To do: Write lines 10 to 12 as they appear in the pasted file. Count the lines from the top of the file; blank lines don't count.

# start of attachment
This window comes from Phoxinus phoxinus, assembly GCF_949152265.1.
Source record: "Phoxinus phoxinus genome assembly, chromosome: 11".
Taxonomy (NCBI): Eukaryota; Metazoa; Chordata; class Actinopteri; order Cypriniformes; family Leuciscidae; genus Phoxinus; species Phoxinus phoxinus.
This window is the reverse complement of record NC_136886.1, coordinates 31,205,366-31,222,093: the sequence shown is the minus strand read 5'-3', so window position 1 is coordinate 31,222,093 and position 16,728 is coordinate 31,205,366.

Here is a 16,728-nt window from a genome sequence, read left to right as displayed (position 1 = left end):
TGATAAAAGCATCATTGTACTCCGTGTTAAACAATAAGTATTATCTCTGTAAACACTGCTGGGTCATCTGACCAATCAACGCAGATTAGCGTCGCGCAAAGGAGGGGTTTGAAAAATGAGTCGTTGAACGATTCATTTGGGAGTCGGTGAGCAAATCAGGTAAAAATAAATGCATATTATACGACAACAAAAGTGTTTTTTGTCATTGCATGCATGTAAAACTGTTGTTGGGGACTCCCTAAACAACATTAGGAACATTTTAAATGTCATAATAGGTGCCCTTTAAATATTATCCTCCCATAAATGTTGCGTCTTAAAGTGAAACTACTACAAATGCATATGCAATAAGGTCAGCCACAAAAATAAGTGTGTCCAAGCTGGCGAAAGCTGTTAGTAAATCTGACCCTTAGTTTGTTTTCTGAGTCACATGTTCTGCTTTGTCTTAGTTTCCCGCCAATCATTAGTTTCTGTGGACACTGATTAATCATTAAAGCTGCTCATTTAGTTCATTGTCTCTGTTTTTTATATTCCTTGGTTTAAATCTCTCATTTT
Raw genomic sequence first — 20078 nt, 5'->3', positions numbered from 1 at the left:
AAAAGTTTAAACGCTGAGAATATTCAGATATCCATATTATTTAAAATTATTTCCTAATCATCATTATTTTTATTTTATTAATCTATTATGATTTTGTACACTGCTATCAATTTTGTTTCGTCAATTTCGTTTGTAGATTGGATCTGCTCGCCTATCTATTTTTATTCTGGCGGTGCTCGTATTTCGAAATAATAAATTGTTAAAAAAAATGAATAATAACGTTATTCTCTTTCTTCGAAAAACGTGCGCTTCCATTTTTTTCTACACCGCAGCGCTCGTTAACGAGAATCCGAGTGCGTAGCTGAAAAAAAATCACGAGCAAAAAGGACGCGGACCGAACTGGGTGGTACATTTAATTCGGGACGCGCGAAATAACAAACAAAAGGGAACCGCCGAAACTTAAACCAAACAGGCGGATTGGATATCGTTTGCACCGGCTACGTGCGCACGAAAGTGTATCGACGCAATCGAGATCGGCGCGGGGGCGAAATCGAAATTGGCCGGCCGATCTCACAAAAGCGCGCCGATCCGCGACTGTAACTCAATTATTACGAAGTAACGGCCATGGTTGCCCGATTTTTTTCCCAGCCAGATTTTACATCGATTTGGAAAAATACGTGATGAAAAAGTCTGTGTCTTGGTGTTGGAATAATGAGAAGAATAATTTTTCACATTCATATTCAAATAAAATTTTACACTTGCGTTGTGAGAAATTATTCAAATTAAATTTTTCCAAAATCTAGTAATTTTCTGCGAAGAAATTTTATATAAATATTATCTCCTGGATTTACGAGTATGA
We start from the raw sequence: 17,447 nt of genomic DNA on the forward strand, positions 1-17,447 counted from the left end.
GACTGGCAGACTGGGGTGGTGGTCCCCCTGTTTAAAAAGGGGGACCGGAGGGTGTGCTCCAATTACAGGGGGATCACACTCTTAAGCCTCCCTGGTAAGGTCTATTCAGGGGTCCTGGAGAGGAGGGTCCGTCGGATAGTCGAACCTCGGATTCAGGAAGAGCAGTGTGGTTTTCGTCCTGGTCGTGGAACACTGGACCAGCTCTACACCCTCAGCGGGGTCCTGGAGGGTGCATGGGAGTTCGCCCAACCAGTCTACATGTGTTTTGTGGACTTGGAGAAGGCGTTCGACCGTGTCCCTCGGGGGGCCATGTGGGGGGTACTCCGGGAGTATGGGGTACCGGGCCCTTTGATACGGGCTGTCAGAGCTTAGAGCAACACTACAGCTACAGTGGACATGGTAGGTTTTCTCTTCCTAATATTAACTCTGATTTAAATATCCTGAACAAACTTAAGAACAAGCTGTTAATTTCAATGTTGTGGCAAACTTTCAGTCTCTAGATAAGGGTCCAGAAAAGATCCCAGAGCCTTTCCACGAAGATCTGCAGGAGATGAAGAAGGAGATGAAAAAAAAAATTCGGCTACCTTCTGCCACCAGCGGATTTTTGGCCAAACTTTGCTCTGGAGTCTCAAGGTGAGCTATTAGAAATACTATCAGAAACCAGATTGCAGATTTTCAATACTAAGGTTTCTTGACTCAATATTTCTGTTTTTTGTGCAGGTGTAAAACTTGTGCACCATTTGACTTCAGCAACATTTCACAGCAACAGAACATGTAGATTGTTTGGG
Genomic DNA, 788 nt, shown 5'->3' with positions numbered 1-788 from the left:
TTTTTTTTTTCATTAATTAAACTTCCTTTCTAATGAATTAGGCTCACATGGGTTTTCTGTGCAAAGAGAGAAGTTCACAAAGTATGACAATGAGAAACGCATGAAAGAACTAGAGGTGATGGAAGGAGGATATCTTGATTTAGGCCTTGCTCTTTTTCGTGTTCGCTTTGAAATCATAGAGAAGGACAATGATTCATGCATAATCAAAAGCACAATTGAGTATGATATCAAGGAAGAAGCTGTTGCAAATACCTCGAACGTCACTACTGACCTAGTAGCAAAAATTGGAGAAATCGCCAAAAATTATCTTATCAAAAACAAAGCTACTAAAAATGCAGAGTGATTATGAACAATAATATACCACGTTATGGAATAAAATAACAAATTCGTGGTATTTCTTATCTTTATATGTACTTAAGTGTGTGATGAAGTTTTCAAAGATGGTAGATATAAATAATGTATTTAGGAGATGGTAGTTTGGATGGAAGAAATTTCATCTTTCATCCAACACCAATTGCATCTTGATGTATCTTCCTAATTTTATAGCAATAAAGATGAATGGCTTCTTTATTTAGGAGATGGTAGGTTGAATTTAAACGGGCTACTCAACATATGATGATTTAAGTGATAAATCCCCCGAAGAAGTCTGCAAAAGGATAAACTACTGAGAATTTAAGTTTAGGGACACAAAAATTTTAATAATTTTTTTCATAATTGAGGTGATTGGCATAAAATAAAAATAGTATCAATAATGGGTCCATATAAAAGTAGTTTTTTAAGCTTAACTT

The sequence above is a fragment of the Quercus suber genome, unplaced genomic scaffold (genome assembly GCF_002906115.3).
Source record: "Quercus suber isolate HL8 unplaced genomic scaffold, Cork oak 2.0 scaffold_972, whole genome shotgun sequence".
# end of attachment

GACTGGCAGACTGGGGTGGTGGTCCCCCTGTTTAAAAAGGGGGACCGGAGGGTGTGCTCCAATTACAGGGGGATCACACTCTTAAGCCTCCCTGGTAAGGTCTATTCAGGGGTCCTGGAGAGGAGGGTCCGTCGGATAGTCGAACCTCGGATTCAGGAAGAGCAGTGTGGTTTTCGTCCTGGTCGTGGAACACTGGACCAGCTCTACACCCTCAGCGGGGTCCTGGAGGGTGCATGGGAGTTCGCCCAACCAGTCTACATGTGTTTTGTGGACTTGGAGAAGGCGTTCGACCGTGTCCCTCGGGGGGCCATGTGGGGGGTACTCCGGGAGTATGGGGTACCGGGCCCTTTGATACGGGCTGTCAGAGCTTAGAGCAACACTACAGCTACAGTGGACATGGTAGGTTTTCTCTTCCTAATATTAACTCTGATTTAAATATCCTGAACAAACTTAAGAACAAGCTGTTAATTTCAATGTTGTGGCAAACTTTCAGTCTCTAGATAAGGGTCCAGAAAAGATCCCAGAGCCTTTCCACGAAGATCTGCAGGAGATGAAGAAGGAGATGAAAAAAAAAATTCGGCTACCTTCTGCCACCAGCGGATTTTTGGCCAAACTTTGCTCTGGAGTCTCAAGGTGAGCTATTAGAAATACTATCAGAAACCAGATTGCAGATTTTCAATACTAAGGTTTCTTGACTCAATATTTCTGTTTTTTGTGCAGGTGTAAAACTTGTGCACCATTTGACTTCAGCAACATTTCACAGCAACAGAACATGTAGATTGTTTGGG
Genomic DNA, 788 nt, shown 5'->3' with positions numbered 1-788 from the left:
TTTTTTTTTTCATTAATTAAACTTCCTTTCTAATGAATTAGGCTCACATGGGTTTTCTGTGCAAAGAGAGAAGTTCACAAAGTATGACAATGAGAAACGCATGAAAGAACTAGAGGTGATGGAAGGAGGATATCTTGATTTAGGCCTTGCTCTTTTTCGTGTTCGCTTTGAAATCATAGAGAAGGACAATGATTCATGCATAATCAAAAGCACAATTGAGTATGATATCAAGGAAGAAGCTGTTGCAAATACCTCGAACGTCACTACTGACCTAGTAGCAAAAATTGGAGAAATCGCCAAAAATTATCTTATCAAAAACAAAGCTACTAAAAATGCAGAGTGATTATGAACAATAATATACCACGTTATGGAATAAAATAACAAATTCGTGGTATTTCTTATCTTTATATGTACTTAAGTGTGTGATGAAGTTTTCAAAGATGGTAGATATAAATAATGTATTTAGGAGATGGTAGTTTGGATGGAAGAAATTTCATCTTTCATCCAACACCAATTGCATCTTGATGTATCTTCCTAATTTTATAGCAATAAAGATGAATGGCTTCTTTATTTAGGAGATGGTAGGTTGAATTTAAACGGGCTACTCAACATATGATGATTTAAGTGATAAATCCCCCGAAGAAGTCTGCAAAAGGATAAACTACTGAGAATTTAAGTTTAGGGACACAAAAATTTTAATAATTTTTTTCATAATTGAGGTGATTGGCATAAAATAAAAATAGTATCAATAATGGGTCCATATAAAAGTAGTTTTTTAAGCTTAACTT